Denali's Big 5

Know that saying, "Everything's bigger in Texas?" Well, what about when you have a state that is twice the size of Texas? 

Alaska is known for many things - towering mountain ranges, stunning landscapes, vast wilderness, world-class fishing, and also its BIG wildlife. 

Denali National Park was the first national park created to protect wildlife. Scientists have documented 39 species of mammals in the park, ranging in size from the 1.5 gram tiny shrew to the 1200 plus pound moose. A goal for the thousands of visitors that flock to the park is to witness this wildlife in their natural environment, specifically the BIG 5: moose, caribou, Dall sheep, grey wolves and grizzly bear. 

Here are some of my favourite personal photos of Denali's Big 5, including some fun facts...

Moose
Moose are the largest members of the deer family, and are referred to as "elk" in Europe. Male moose have antlers, which are made of bone and shed every year during "rut", or breeding season, in the fall. 

denali's big 5 moose


Caribou
Like moose, caribou also have antlers. However, both male and female caribou have antlers. Males shed their antlers first in the fall, followed by pregnant females a few months later. This means that all of Santa's reindeer were female!

denali's big 5 caribou


Dall sheep
Unlike members of the deer family, Dall sheep have horns, not antlers. Horns are made of keratin, similar to our finger nails, and continuously grow throughout the life of the animal. You can actually tell a Dall sheep's age by the ring pattern on their horns. Both male and female Dall sheep have horns, but the males (rams) are large and spiralling, whereas the females' (ewes) are much smaller.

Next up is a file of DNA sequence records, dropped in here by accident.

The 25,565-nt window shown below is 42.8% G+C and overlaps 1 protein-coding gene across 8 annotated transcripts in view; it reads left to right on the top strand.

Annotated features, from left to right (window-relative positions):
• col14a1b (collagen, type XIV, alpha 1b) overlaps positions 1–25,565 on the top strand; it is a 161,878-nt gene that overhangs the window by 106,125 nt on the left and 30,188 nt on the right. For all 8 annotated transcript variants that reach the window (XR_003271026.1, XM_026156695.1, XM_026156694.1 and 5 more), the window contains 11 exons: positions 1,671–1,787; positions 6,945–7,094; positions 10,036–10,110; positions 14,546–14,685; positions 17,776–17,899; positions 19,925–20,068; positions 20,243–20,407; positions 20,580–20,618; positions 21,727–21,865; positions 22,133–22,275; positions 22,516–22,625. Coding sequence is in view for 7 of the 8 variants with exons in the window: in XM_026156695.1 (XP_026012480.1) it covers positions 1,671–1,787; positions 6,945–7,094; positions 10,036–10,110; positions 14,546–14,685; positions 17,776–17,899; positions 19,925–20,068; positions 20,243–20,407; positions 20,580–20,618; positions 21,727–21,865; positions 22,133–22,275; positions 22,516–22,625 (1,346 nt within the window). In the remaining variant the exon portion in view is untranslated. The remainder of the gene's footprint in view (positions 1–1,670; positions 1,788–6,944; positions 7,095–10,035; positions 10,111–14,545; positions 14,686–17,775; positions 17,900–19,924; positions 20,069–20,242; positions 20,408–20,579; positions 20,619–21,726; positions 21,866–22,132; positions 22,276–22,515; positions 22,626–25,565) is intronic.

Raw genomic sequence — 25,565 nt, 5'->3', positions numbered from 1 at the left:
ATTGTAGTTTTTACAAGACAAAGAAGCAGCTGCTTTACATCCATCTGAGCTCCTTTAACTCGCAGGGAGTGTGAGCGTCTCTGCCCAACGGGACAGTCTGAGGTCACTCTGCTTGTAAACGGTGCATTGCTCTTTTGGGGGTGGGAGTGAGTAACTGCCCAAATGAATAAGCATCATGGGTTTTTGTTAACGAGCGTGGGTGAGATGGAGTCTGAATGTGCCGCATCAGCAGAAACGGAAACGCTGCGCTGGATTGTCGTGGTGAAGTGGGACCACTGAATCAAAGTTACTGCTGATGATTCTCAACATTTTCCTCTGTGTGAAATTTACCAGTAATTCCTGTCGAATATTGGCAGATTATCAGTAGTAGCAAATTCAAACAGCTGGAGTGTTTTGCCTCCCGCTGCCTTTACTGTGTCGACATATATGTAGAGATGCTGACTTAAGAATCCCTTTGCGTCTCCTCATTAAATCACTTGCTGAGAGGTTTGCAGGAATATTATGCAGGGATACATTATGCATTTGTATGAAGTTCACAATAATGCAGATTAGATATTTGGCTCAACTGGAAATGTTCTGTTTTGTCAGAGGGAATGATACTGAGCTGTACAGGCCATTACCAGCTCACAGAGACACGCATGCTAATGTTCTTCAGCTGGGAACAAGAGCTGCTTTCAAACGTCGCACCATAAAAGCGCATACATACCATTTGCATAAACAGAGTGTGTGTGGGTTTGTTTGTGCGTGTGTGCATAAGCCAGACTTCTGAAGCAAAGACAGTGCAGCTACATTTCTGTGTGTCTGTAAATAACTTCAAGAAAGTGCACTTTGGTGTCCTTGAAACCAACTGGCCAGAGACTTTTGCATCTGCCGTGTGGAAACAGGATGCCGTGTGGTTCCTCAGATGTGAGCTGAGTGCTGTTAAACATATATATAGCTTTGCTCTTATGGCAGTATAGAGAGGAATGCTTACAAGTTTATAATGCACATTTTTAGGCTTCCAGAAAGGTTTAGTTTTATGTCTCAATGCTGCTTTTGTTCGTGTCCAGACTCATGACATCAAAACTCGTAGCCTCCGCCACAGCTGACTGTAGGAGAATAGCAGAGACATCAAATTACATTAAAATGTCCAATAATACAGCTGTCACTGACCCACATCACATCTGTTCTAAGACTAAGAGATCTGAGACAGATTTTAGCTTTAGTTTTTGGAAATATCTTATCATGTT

denali's big 5
Photo by John Gomes.

Grey wolf
Wolves are social animals and usually live in packs. The average pack size is six or seven animals, and pack members often includes a breeding pair (alpha male and female), some yearlings and other adults. Most adult male wolves weigh 85 to 115 lbs, and females tend to be about 10 to 15 lbs lighter.

denali's big 5


Grizzly bear
Did you know that a grizzly bear and a brown bear are the same species of bear? Their name just depends on where they are found. Grizzlies are found more inland and tend to be smaller because their diet consists of berries and other vegetation, whereas brown bears are coastal and tend to be larger because their diet is packed with protein from the fish they consume.

denali's big 5 grizzly bear

Please note, while all of the photographs above are my own, only the caribou and brown bear photos were taken in Denali National Park.


What wildlife sightings do you remember? I'd love to hear!




6 comments :

  1. I love all these pictures! Baby moose are my favorites. Also, love how you tied in that all of Santa's reindeer were female- I'll be telling that to all of my young cousins come Christmastime!

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  2. These are all so cool, I love your pictures!!!! My favorite would have to be the moose. Our friends that live in Anchorage always facetime us when they have moose in their backyard and it so awesome! Hope you have a wonderful weekend!

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  3. This is amazing! Thank you so much for explaining this Big Northern 5! I'm a bad Canadian that I always thought Moose and caribou were the same ...

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  4. These guys are so cool! and the park is breathtaking!

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  5. I love seeing animals in the wild! I finally saw my first moose calf the other day running behind his mama. But the ones I'll never forget are my first bear sightings! My first grizzly was in Denali and my first black bear was by the Russian River - not even 20 yards from me! I love love love Alaska's wildlife!

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